Monday, February 08, 2010

The Essence of Greatness

What makes for greatness in different fields of endeavor? What distinguishes those who are good at what they do from those that reach truly elite levels of performance?

Here's an excellent article that highlights one of the important secrets of greatness: the role of practice and hard work.

In my book Enhancing Trader Performance, I describe the achievement of Zohar Sharon, an accomplished golfer who is also blind. His coach, Ricardo Cordoba-Core, required Sharon to practice his swing for months before ever getting onto the golf course. Indeed, he placed a pole next to Sharon so that, if Sharon swung the club the wrong way, he would smack the pole.

Practice. Feedback. Further practice.

But how could Sharon possibly aim his shots toward the hole?

His coach stood by the hole and clapped his hands. Sharon thus compensated for his lack of visual ability with a superior auditory capacity. He swung for the sound, and he swung flawlessly after extensive practice.

Surely this is one of the secrets of greatness: building strengths with continuous effort and learning and sustaining the learning with a process that generates ever-greater experiences of accomplishment and mastery. Because the practice is intrinsically rewarding to the performer, it is not tiresome or effortful to sustain the learning process. Indeed, it's not so much that the elite performer has a drive to succeed as the drive has taken over the performer.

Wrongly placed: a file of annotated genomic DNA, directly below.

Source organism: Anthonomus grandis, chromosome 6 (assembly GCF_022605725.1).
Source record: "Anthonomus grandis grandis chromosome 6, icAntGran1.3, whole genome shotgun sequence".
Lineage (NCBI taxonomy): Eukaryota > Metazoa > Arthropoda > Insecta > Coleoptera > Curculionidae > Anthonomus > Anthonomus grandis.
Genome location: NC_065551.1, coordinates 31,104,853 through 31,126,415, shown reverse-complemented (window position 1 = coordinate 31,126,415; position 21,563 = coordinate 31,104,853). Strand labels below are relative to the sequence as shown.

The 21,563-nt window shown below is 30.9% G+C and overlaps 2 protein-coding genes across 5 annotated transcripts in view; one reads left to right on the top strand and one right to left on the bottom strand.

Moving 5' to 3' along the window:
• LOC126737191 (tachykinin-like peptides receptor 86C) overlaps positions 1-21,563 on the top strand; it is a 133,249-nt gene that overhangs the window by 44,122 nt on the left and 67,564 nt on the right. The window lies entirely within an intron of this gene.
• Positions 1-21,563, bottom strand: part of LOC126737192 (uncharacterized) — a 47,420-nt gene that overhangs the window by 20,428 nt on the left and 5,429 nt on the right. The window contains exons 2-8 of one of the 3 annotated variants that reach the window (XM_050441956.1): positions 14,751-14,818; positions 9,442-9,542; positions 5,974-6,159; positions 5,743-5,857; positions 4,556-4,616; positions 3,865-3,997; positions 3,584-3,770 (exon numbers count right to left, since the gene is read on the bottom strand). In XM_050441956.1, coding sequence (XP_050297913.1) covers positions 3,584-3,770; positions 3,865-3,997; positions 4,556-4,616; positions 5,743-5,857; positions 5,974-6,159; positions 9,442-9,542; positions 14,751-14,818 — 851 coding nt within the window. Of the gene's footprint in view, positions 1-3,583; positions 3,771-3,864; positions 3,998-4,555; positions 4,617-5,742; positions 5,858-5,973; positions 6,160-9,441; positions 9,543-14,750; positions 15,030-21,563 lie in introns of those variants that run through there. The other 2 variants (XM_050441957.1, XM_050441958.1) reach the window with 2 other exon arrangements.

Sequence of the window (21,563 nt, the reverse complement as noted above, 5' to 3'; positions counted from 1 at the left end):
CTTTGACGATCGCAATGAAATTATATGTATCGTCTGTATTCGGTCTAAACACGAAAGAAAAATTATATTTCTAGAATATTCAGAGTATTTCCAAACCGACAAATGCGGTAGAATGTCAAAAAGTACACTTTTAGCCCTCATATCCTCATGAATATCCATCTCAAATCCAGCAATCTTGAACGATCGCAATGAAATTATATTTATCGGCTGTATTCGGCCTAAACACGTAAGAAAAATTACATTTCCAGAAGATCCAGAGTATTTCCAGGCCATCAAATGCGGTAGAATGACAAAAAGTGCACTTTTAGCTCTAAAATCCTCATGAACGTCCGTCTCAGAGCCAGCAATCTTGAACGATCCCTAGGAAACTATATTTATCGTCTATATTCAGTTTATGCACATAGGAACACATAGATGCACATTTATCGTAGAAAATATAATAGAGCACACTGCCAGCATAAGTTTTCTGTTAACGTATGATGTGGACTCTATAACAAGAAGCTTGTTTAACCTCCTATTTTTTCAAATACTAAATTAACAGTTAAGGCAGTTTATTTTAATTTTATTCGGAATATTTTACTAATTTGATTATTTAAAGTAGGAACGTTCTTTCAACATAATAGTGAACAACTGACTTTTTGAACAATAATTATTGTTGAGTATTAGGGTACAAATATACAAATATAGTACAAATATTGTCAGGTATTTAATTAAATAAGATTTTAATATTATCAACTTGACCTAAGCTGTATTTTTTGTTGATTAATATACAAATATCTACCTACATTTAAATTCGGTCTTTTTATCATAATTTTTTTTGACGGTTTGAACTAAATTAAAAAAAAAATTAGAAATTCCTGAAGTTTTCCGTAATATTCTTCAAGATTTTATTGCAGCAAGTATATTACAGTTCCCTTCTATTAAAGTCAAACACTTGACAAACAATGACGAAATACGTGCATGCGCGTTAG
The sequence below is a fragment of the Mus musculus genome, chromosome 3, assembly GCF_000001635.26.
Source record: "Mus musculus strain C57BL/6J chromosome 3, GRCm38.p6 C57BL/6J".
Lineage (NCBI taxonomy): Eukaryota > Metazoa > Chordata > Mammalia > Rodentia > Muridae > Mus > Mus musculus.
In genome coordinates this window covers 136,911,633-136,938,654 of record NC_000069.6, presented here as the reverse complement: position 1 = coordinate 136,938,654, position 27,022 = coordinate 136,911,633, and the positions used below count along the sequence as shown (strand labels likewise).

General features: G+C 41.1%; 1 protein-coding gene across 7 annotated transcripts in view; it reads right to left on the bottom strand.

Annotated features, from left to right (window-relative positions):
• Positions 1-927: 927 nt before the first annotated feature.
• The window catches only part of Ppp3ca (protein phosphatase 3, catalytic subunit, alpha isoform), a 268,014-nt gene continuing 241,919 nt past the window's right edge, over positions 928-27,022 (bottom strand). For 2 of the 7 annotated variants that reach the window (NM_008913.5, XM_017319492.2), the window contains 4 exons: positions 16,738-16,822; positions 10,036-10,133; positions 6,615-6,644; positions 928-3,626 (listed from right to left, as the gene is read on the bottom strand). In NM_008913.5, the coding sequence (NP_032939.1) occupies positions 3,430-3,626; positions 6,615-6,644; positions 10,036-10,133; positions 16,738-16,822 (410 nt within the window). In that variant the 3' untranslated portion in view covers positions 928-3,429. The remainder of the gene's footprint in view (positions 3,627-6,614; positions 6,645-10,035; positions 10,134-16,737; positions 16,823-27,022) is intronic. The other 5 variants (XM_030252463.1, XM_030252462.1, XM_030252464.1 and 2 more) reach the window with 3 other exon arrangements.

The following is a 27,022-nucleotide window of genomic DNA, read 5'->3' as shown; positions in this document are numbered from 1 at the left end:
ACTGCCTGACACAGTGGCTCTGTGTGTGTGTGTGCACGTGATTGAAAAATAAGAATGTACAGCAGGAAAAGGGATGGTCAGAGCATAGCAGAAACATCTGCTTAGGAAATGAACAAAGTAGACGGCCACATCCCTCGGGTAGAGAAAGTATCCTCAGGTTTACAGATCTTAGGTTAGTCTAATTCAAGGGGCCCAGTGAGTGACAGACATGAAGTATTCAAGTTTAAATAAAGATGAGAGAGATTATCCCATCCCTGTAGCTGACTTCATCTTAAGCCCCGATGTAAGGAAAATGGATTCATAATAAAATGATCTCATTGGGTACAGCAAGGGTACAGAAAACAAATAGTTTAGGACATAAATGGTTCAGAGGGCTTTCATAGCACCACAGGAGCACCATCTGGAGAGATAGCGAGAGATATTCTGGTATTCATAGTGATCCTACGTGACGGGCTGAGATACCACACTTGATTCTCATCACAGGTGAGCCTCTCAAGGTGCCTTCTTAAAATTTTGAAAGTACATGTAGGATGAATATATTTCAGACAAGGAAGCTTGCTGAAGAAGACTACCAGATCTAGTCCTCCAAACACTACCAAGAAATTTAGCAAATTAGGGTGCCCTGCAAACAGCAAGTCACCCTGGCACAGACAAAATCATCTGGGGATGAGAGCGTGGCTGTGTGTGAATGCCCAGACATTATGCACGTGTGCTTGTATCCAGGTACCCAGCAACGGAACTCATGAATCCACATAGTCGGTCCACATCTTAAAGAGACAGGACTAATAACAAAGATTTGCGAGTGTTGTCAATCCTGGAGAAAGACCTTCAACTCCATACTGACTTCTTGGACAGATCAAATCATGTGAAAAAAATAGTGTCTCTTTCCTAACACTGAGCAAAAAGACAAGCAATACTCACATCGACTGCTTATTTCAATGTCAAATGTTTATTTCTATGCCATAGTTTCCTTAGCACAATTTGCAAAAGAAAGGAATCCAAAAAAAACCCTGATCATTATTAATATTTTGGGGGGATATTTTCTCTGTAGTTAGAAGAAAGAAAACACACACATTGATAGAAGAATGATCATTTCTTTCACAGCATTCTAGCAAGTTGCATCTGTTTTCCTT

So much of greatness boils down to exponential learning under conditions of flow: we absorb learning when we are truly absorbed in the process of performance.

.

4 comments:

Flowtastical said...

I think effective learning is the key. you must do the right things every day. what do we as traders have to do every day to get better?

Steve Willette said...

Excellent article. Thank you so much for posting it. I think we live in a society where people believe they should be able to master a pursuit in weeks without hard work. The "Fast Food/Microwave" mentality. As someone that has been trading the Forex part time for 2 1/2 years, I still make rookie mistakes and feel I need to put even more time observing and practicing. The article has encouraged me to hang in there even if it takes a few more years to master trading the Forex. The4xJournal

Nigam Arora said...

You are right on. As i read your post, I was reminded of how I developed ZYX Change Method for Trading and Investing. Take a look
at http://www.thearorareport.com/ZYX%20METHOD.htm
and my background at http://www.thearorareport.com/ABOUT%20NIGAM%20ARORA.htm

You will see another real life example of what you are writing.

Nigam Arora

Nigam Arora said...

To add to my previous comment, please feel free to contact me at
nigam@theAroraReport.com